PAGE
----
5. I don’t need you to accept me, but it would be nice if you would. Only a few months ago I was desperate for the approval and acceptance of others. All my life I’ve subconsciously mirrored other’s behaviors in an attempt to appear “normal” and more like them. However, as I continue to learn and grow, I realize that I am only harming myself by doing so. I haven’t been taking the time to polish my unique talents, and actually develop my individual struggles. It wasn’t until very recently where I decided to truly stop caring about what people think of me, and to just be myself in every situation. Nonetheless, as a verbal and functioning individual on the spectrum, I do feel that it is a responsibility of mine to spread awareness about autism to others and stand up for people who may not otherwise have a voice. It is my experience that some therapists and aspiring clinicians are absolutely horrible in detecting and treating autism in adult women, and I hope to change that on my journey as a friend and through academia. For example, last month, I gathered my friends and family to join me in a national walk to spread awareness for people with autism. We were able to raise over $400 for individuals and families with autism, and I was able to communicate more about myself with those closest to me. I also founded a group for adult women and minorities on the spectrum in order for us to support each other in various ways. It feels good to do my part to spread awareness and support to others, and I hope you will consider doing the same.

What’s next:

The administrator mentioned that it may be useful for me to get special accommodation on tests at Oxford and my next school due to my anxiety and processing speed results. This will be a very interesting change as I don’t have to take tests in a certain time limit or have nearly as many distractions as I’ve had in the past.

It makes me wonder how I was able to solidify a high GPA in college, be an elite athlete, secure kick ass jobs and get into the best university and fellowship in the world… it’s truly a blessing and I guess the sky’s now the limit for what I can do now with an even playing field!

It also explains why applying to places has been my “thing” lately. It’s competitive and I love it. People with autism usually have a special interest in something, and this must be mine. This application cycle I’ll be applying to the Gates Cambridge Scholarship, Stanford’s Knight-Hennesy fellowship and grad school applications. This new “thing” of mine will come in handy as I progress more into my career as an aspiring University President, as applying to grants and such will be routine.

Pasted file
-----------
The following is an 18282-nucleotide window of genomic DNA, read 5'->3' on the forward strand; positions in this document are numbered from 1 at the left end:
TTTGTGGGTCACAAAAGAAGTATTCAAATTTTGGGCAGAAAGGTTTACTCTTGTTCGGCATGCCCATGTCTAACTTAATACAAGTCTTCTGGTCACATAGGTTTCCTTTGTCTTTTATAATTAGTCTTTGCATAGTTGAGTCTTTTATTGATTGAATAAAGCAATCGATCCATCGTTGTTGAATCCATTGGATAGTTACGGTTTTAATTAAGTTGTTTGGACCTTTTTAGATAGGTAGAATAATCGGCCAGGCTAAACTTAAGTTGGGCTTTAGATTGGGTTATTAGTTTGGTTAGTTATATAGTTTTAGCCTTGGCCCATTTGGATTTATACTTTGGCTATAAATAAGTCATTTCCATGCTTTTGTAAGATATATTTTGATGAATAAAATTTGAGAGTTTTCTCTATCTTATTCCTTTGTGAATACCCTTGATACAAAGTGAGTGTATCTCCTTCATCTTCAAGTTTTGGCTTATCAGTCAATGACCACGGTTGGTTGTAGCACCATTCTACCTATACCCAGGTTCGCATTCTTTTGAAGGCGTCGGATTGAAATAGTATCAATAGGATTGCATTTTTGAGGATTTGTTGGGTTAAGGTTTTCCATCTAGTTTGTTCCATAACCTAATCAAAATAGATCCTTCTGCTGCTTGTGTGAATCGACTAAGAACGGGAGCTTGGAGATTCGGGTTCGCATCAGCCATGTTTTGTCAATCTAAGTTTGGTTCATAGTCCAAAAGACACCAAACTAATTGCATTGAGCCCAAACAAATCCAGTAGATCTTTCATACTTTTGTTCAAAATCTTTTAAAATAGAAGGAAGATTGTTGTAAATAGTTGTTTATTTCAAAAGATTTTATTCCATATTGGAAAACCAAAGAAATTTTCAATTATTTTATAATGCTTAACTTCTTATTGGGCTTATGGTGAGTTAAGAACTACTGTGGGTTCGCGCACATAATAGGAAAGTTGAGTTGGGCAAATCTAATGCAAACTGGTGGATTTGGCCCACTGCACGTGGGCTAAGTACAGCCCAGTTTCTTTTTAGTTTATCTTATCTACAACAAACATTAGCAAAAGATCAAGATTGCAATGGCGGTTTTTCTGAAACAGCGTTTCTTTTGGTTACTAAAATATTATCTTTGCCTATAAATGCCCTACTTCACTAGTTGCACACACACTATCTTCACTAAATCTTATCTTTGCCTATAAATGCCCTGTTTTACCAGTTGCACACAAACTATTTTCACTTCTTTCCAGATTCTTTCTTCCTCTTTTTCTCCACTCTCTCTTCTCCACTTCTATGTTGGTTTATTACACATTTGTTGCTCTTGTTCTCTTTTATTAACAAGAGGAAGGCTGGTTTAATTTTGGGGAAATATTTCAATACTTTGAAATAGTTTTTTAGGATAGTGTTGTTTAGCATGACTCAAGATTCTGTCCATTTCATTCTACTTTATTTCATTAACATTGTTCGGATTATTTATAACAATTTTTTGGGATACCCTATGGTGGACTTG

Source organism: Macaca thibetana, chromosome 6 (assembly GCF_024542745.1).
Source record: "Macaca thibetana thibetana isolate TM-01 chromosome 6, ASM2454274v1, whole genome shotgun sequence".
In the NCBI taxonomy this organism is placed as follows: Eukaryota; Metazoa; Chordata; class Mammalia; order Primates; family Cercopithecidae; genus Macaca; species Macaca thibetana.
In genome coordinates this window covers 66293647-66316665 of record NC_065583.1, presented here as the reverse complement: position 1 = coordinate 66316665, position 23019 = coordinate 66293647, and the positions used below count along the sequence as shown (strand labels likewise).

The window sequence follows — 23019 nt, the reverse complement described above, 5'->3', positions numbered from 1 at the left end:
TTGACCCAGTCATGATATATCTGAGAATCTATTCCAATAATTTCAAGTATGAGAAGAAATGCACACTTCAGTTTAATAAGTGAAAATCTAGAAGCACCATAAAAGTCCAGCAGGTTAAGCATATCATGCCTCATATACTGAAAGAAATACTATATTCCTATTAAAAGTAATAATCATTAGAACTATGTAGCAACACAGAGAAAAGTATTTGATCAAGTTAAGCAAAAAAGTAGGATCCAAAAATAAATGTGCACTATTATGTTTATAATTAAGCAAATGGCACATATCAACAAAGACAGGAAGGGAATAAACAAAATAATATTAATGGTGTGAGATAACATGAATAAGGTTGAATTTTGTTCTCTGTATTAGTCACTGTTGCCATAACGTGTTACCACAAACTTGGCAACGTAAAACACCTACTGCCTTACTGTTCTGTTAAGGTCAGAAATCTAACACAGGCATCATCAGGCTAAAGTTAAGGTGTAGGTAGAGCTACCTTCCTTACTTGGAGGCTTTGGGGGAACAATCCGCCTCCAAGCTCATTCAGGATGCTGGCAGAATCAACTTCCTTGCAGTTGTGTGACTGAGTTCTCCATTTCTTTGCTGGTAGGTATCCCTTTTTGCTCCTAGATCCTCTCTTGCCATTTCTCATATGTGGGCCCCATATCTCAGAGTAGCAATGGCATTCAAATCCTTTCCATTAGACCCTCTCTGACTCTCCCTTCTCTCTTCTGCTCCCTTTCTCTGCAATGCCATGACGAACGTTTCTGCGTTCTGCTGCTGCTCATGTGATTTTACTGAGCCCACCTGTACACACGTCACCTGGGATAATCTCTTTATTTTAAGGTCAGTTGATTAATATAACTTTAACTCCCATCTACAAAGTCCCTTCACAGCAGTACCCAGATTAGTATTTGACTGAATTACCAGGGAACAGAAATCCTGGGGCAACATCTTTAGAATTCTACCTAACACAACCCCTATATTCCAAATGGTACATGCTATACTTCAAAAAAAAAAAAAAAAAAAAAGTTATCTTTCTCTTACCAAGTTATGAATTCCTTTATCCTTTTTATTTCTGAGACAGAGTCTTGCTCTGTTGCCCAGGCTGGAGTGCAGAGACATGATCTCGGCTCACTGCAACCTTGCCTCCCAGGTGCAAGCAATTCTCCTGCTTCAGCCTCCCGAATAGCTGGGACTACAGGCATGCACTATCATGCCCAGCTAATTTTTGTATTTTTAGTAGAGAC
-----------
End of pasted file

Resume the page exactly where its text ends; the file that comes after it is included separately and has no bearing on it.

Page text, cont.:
….Well, as an African American women, I can fully attest to the research that claims that late diagnosis is common in women, and even more common in African Americans. This is unfortunate because early intervention is the key to living a healthy and fulfilling life. Being diagnosed as an adult will come with a lot of challenges, but it has also already come with a lot of clarity. I find that I’m able to understand myself better, and be kinder to myself when I struggle with minor social situations. I’m hoping the future will continue to bring in more clarity and self-compassion.

 

6 thoughts on “ASD and PROUD!

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  1. I recommend to every aspie to learn self-defense, like I did. It lowers the chances of abuse and calm rage attacks. Worked for me.

    You’re so lucky to have your diagnose. I didn’t know what I had until my mid-forties, and I’m really ticked off. Wish I’d have known as a child, as young as possible. That would’ve helped a lot.

    Liked by 1 person

  2. Thank you so much for sharing such a private matter with us! I also didn’t know that people could be diagnosed so late in life, but the way you described it makes sense as to why it would be diagnosed later. Continue living unapologetically and you will meet people who are genuine and really have your best interest at heart!!

    Like

  3. Beyond being incredibly informative, I think this article showcases just how much of a thinker you are and how well written you are. There are so many things I never knew about autism (and never thought to search), but now my interest is piqued! I’ve shared the article with my sister who is interested in learning more about autism! Thank you for being so open!

    Like

  4. I loved reading this!! I admire how self-aware you are and also how even when you weren’t exactly sure why certain things were happening, you were still out here shining (and still are!). Also, this has definitely given me some perspective on autism and how it affects people. I have a little cousin who has severe autism but I’ve never known what mild or moderate would look like. Thanks fo sharing!

    Like

  5. This was a beautifully written piece. I admire those who can articulate themselves so well about their feelings. The line that hit home from me was “I don’t need you to accept me, but it would be nice if you would”

    Like